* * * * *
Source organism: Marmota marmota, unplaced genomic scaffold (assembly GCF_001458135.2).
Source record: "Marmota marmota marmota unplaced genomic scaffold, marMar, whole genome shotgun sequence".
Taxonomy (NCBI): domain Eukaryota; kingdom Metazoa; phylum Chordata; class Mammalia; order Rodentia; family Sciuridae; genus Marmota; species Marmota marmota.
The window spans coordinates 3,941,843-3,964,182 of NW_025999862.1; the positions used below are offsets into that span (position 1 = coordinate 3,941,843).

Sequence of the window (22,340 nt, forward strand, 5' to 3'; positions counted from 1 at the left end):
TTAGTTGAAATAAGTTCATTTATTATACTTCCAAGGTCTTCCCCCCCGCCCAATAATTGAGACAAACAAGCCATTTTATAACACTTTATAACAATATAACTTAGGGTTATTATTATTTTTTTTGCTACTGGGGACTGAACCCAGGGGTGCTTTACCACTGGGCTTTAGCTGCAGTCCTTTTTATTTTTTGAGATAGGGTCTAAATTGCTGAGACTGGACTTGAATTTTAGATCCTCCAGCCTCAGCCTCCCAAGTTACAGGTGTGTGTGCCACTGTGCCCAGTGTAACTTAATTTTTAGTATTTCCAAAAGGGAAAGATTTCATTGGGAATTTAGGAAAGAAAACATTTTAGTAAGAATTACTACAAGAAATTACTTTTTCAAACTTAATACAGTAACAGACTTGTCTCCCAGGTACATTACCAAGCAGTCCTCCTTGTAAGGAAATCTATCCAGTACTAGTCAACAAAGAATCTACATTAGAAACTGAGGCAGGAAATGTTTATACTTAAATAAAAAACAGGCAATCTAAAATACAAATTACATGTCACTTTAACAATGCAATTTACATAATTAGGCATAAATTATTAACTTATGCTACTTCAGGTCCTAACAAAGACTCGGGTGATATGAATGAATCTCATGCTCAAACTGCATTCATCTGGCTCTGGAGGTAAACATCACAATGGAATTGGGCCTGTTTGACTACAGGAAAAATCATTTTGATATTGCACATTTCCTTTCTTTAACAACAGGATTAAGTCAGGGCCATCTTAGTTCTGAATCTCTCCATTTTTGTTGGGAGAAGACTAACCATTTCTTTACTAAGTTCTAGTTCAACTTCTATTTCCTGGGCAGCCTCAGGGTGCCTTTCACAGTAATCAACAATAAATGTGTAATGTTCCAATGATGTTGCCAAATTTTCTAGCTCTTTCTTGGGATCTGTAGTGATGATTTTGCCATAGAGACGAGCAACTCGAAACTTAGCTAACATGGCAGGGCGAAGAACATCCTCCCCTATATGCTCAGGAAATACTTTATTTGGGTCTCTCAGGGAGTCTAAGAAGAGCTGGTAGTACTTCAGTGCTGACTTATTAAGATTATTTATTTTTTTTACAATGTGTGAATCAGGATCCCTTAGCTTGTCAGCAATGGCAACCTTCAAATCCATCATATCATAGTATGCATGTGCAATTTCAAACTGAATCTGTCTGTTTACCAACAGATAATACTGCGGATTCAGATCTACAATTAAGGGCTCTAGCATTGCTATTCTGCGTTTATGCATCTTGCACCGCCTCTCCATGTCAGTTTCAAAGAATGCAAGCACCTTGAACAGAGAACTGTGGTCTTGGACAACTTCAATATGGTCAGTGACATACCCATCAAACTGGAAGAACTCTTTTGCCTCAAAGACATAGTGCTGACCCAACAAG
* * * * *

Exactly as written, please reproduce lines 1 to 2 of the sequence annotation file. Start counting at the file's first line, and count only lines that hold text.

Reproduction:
Source organism: Marmota marmota, unplaced genomic scaffold (assembly GCF_001458135.2).
Source record: "Marmota marmota marmota unplaced genomic scaffold, marMar, whole genome shotgun sequence".